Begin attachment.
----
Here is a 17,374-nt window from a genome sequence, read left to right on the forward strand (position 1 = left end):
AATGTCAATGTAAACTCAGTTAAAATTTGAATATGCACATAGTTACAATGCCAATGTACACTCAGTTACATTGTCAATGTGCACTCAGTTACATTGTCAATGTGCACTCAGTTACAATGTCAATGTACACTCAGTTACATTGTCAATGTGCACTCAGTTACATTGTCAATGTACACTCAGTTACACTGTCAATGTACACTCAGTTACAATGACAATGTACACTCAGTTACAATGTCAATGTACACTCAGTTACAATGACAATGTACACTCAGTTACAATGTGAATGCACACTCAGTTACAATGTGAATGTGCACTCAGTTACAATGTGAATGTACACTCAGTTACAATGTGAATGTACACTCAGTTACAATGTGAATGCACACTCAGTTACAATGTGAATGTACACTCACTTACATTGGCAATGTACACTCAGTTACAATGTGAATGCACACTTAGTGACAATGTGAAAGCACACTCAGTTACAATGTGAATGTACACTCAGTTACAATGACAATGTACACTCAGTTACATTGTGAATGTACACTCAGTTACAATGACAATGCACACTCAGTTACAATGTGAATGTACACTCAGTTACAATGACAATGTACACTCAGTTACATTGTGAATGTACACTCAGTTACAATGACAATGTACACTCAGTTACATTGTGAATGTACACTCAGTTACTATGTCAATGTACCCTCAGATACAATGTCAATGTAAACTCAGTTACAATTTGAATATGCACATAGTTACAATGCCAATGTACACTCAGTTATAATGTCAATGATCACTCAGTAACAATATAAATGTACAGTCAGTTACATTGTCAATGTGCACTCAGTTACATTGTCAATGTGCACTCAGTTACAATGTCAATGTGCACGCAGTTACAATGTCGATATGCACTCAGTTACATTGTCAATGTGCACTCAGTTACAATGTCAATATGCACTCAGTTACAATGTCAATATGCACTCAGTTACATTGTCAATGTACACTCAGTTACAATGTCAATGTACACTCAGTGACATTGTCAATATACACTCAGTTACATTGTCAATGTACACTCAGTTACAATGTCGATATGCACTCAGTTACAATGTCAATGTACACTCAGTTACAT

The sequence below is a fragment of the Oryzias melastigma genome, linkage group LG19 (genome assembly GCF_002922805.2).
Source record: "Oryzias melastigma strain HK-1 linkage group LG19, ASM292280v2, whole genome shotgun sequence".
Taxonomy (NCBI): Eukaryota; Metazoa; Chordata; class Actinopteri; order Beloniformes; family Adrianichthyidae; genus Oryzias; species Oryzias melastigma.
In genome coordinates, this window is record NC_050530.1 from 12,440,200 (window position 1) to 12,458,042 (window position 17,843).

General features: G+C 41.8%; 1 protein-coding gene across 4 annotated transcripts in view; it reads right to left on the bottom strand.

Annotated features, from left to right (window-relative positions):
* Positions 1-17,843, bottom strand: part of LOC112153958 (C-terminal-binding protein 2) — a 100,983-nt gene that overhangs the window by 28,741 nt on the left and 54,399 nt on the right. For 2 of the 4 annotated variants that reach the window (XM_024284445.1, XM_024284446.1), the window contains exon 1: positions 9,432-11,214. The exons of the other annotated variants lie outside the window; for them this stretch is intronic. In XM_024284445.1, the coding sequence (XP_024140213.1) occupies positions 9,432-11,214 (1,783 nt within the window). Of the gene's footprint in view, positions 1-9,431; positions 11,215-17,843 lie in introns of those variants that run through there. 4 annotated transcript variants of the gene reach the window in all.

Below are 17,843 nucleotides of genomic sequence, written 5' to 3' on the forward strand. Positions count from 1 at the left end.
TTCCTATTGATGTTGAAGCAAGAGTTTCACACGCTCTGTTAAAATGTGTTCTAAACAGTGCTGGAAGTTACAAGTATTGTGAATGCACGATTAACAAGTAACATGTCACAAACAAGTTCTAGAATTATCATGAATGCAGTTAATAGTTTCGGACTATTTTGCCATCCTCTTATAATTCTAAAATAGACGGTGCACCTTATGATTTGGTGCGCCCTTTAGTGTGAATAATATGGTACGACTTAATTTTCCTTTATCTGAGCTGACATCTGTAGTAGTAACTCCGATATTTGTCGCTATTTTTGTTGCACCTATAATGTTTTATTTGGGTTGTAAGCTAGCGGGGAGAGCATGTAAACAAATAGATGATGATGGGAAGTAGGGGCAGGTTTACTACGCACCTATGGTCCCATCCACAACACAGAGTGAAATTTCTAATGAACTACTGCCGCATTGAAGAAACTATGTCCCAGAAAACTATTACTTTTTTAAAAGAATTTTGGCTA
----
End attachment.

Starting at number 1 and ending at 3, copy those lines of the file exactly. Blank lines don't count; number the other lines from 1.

Here is a 17,374-nt window from a genome sequence, read left to right on the forward strand (position 1 = left end):
AATGTCAATGTAAACTCAGTTAAAATTTGAATATGCACATAGTTACAATGCCAATGTACACTCAGTTACATTGTCAATGTGCACTCAGTTACATTGTCAATGTGCACTCAGTTACAATGTCAATGTACACTCAGTTACATTGTCAATGTGCACTCAGTTACATTGTCAATGTACACTCAGTTACACTGTCAATGTACACTCAGTTACAATGACAATGTACACTCAGTTACAATGTCAATGTACACTCAGTTACAATGACAATGTACACTCAGTTACAATGTGAATGCACACTCAGTTACAATGTGAATGTGCACTCAGTTACAATGTGAATGTACACTCAGTTACAATGTGAATGTACACTCAGTTACAATGTGAATGCACACTCAGTTACAATGTGAATGTACACTCACTTACATTGGCAATGTACACTCAGTTACAATGTGAATGCACACTTAGTGACAATGTGAAAGCACACTCAGTTACAATGTGAATGTACACTCAGTTACAATGACAATGTACACTCAGTTACATTGTGAATGTACACTCAGTTACAATGACAATGCACACTCAGTTACAATGTGAATGTACACTCAGTTACAATGACAATGTACACTCAGTTACATTGTGAATGTACACTCAGTTACAATGACAATGTACACTCAGTTACATTGTGAATGTACACTCAGTTACTATGTCAATGTACCCTCAGATACAATGTCAATGTAAACTCAGTTACAATTTGAATATGCACATAGTTACAATGCCAATGTACACTCAGTTATAATGTCAATGATCACTCAGTAACAATATAAATGTACAGTCAGTTACATTGTCAATGTGCACTCAGTTACATTGTCAATGTGCACTCAGTTACAATGTCAATGTGCACGCAGTTACAATGTCGATATGCACTCAGTTACATTGTCAATGTGCACTCAGTTACAATGTCAATATGCACTCAGTTACAATGTCAATATGCACTCAGTTACATTGTCAATGTACACTCAGTTACAATGTCAATGTACACTCAGTGACATTGTCAATATACACTCAGTTACATTGTCAATGTACACTCAGTTACAATGTCGATATGCACTCAGTTACAATGTCAATGTACACTCAGTTACAT

The sequence below is a fragment of the Oryzias melastigma genome, linkage group LG19 (genome assembly GCF_002922805.2).